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1/22/2020 12:12:56 PM
Posted: 11/9/2012 12:34:40 PM EST
I'm hoping I can get some help on how to go about making my deck stairs more secure.

I moved into this house a little over a year ago. One of the last things to be done to it before I bought it was that the deck rails,steps, and surface were replaced. The frame stayed original. Having never had a house with a deck before, I thought everything was kosher. I have now discovered that this is not the case.
As you can see by the pics below, my stairs seem very unsafe. I think there are only 2 nails holding it to the deck and it wobbles pretty bad when you use them.
Is there anything I can do short of starting over that will help?

Oh, and that plastic decking material sucks donkey balls. Hotter than asphalt in the sun and slicker than snot when wet.


http://i47.tinypic.com/do78lc.jpg

http://i45.tinypic.com/2w5lr1t.jpg

http://i46.tinypic.com/1zmp3qh.jpg

http://i45.tinypic.com/k1c80o.jpg

http://i45.tinypic.com/315eqkm.jpg

http://i49.tinypic.com/zwlqq9.jpg
Link Posted: 11/9/2012 12:45:10 PM EST
[Last Edit: 11/9/2012 12:55:30 PM EST by bloodsport2885]
Get some quarter inch angle plates cut and lag bolt them to the deck and stairs on both sides of the stepboard supports. Problem solved.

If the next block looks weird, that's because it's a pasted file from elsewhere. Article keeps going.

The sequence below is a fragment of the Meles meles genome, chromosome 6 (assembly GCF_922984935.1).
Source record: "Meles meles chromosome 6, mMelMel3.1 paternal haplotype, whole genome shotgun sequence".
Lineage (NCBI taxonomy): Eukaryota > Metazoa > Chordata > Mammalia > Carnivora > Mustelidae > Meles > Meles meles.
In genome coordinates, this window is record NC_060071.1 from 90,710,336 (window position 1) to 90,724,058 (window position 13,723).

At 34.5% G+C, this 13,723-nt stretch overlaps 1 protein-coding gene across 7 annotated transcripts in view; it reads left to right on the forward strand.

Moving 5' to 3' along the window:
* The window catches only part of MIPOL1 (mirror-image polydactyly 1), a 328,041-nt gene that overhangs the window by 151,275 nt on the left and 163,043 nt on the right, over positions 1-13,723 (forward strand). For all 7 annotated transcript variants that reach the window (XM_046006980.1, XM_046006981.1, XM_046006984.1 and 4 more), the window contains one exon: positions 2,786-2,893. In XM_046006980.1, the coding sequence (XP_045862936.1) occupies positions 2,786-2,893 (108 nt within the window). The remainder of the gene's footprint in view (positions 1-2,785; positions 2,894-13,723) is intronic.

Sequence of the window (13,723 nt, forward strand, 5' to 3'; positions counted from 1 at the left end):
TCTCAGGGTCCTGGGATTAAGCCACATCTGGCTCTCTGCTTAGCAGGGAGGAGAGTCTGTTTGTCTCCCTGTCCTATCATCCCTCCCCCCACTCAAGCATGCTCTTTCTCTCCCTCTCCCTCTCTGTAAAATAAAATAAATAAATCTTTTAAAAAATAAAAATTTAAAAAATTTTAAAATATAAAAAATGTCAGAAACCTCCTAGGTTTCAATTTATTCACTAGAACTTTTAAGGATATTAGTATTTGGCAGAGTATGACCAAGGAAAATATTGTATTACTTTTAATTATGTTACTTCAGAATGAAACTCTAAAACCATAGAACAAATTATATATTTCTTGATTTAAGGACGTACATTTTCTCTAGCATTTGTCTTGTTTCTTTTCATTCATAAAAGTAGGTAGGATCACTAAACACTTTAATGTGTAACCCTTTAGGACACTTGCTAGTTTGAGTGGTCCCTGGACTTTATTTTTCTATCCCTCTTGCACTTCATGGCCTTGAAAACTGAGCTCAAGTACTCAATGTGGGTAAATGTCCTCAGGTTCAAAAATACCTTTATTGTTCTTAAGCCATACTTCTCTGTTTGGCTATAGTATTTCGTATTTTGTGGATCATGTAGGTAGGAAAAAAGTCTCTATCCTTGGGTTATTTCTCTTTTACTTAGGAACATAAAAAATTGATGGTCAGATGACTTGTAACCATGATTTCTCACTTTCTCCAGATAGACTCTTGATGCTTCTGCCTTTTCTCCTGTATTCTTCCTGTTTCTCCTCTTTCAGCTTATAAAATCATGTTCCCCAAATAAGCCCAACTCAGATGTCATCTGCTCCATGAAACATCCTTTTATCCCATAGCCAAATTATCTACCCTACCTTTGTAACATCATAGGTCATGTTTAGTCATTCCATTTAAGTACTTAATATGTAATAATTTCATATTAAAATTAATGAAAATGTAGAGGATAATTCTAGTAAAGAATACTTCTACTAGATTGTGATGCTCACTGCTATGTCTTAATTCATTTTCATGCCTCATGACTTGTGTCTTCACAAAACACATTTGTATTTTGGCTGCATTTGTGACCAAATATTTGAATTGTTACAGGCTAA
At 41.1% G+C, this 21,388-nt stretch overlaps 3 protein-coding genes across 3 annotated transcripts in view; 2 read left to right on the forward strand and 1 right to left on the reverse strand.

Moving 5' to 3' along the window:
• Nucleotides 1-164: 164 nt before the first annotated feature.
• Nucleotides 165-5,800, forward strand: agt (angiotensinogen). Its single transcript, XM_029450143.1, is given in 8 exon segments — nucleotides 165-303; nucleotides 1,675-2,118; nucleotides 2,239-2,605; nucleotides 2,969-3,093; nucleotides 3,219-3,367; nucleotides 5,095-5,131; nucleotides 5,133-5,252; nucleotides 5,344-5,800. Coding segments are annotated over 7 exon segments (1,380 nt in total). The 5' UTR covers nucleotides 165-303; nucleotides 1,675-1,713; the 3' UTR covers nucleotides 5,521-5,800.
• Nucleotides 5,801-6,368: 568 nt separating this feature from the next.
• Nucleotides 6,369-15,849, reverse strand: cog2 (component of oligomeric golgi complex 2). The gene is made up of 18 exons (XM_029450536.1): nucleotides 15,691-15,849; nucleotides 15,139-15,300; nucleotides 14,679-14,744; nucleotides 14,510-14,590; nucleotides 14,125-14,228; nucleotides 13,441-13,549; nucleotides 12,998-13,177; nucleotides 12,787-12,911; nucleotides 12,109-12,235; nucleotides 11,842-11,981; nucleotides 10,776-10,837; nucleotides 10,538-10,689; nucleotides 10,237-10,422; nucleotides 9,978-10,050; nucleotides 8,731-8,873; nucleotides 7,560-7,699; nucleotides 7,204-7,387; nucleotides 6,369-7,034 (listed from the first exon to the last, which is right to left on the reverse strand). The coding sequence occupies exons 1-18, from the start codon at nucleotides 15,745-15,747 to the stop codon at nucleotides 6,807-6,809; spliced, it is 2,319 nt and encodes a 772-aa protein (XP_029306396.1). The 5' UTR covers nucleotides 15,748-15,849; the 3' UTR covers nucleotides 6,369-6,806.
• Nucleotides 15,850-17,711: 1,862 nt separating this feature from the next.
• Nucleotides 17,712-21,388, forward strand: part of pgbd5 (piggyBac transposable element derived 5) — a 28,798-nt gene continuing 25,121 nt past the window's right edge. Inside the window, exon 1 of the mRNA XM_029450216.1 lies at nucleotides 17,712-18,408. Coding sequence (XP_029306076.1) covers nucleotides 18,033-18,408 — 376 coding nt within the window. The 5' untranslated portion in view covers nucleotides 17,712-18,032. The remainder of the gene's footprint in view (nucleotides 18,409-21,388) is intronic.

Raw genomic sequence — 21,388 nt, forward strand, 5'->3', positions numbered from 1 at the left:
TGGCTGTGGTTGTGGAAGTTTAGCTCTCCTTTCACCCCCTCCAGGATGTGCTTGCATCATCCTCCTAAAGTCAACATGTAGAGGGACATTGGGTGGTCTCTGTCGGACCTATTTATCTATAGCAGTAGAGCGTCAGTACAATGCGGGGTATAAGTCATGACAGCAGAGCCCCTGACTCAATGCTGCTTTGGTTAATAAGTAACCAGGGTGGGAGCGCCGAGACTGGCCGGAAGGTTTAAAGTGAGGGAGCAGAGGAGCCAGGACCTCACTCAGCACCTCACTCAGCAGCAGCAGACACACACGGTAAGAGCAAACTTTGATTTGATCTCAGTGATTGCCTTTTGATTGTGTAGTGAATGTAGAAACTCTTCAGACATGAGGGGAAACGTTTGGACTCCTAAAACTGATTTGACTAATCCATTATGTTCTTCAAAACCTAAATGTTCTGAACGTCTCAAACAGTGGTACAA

To do it right you may need to take down the stairs but you won't have to start over.
Link Posted: 11/9/2012 1:29:30 PM EST
[Last Edit: 11/9/2012 1:32:24 PM EST by JosephTurrisi]
Are the boards running from the porch to the ground pine or pressure treated? If they are not pressure treated they need to be replace. I would rip those stairs down and pay a builder to redo it the the right way those little blocks under each step are a sign that someone was either to cheap to do it right or didn't know what they were doing. Those side boards should have been 2x12 and had the steps cut in them so the step was supported by the stringer and not by a block nailed to them.
Link Posted: 11/9/2012 2:04:56 PM EST
Ugh... I hate seeing work like that. Whoever built that should be doing something else.

Your cheapest option is probably to buy a Simpson joist hanger or an L70 (can't really see from the pics which would work best) and install on the outside "stringer" to create a better connection to that ledger. Then, make sure the ledger is well connected to the rim joist.

On the inside stringer maybe you can block between the stringer and rim joist so that a thru-bolt could be installed, allowing the rim joist to pick up the stringer. Hard to see if there's enough overlap there to do it though.

Your wood doesn't look pressure treated and your nails are definitely not galvanized.

Your other option (besides starting over) is to add a couple posts directly under your stringers. You might also want to add an L bracket where the stringers land on the concrete, usually when we pour a landing we'll wet set some brackets for the stringers. These keep the top from sliding down and the bottom from sliding out!
Link Posted: 11/9/2012 6:47:21 PM EST
Holy shit, that all needs to go. Stacking 5/4" composite deck boards on top of acq is a clusterfuck to begin with, composite 5/4" decking is to only span 12" on center, they fucked you. The answer is start over, last year I rebuilt a deck that collasped 9ft during a weight watchers celebration party, (no bullshit). House was only 10 years old, thankfully nobody was hurt.